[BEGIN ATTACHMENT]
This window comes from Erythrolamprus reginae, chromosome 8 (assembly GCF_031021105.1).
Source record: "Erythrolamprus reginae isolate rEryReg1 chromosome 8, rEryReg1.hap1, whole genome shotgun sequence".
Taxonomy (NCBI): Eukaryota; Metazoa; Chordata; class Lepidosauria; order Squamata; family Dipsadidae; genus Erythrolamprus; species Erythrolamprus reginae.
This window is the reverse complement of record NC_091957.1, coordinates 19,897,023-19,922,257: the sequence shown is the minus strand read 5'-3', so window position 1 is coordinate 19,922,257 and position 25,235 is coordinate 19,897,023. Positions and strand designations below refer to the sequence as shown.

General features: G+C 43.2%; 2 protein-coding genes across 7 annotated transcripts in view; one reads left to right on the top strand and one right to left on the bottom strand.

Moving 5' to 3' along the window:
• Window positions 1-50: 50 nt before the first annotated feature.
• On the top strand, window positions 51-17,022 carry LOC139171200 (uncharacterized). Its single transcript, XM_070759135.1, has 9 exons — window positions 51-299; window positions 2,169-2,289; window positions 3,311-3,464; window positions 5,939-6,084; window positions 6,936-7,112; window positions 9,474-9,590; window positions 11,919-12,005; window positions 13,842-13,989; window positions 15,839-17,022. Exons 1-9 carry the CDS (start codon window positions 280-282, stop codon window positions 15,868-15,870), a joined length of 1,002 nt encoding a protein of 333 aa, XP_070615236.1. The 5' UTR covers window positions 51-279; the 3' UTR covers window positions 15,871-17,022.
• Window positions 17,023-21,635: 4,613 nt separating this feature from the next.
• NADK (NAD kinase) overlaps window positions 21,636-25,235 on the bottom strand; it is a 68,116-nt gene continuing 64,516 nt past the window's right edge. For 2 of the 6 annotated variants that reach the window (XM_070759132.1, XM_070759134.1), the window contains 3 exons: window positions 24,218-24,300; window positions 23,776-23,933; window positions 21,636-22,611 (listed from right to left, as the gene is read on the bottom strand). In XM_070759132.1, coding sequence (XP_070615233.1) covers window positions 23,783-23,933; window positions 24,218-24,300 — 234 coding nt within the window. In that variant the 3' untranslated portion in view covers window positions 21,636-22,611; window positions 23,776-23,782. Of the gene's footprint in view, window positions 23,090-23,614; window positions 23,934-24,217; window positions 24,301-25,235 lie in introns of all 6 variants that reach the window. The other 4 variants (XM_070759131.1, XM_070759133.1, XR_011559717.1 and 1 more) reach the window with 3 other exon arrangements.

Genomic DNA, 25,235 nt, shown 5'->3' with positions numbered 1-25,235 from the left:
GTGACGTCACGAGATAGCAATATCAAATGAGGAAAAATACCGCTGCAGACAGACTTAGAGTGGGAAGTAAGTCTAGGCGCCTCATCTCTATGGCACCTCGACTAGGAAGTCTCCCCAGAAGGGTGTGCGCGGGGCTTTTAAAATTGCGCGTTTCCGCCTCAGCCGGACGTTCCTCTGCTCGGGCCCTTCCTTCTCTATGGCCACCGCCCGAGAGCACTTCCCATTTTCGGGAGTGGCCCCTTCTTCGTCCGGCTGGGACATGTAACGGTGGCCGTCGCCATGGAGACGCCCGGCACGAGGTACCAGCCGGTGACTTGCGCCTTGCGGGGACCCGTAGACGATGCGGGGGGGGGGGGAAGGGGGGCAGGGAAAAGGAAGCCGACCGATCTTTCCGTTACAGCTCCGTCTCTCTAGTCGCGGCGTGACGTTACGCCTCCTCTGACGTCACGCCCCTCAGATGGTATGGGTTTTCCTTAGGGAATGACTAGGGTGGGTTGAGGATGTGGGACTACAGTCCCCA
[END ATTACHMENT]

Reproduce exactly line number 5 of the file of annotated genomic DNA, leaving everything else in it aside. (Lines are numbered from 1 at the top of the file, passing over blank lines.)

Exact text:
General features: G+C 43.2%; 2 protein-coding genes across 7 annotated transcripts in view; one reads left to right on the top strand and one right to left on the bottom strand.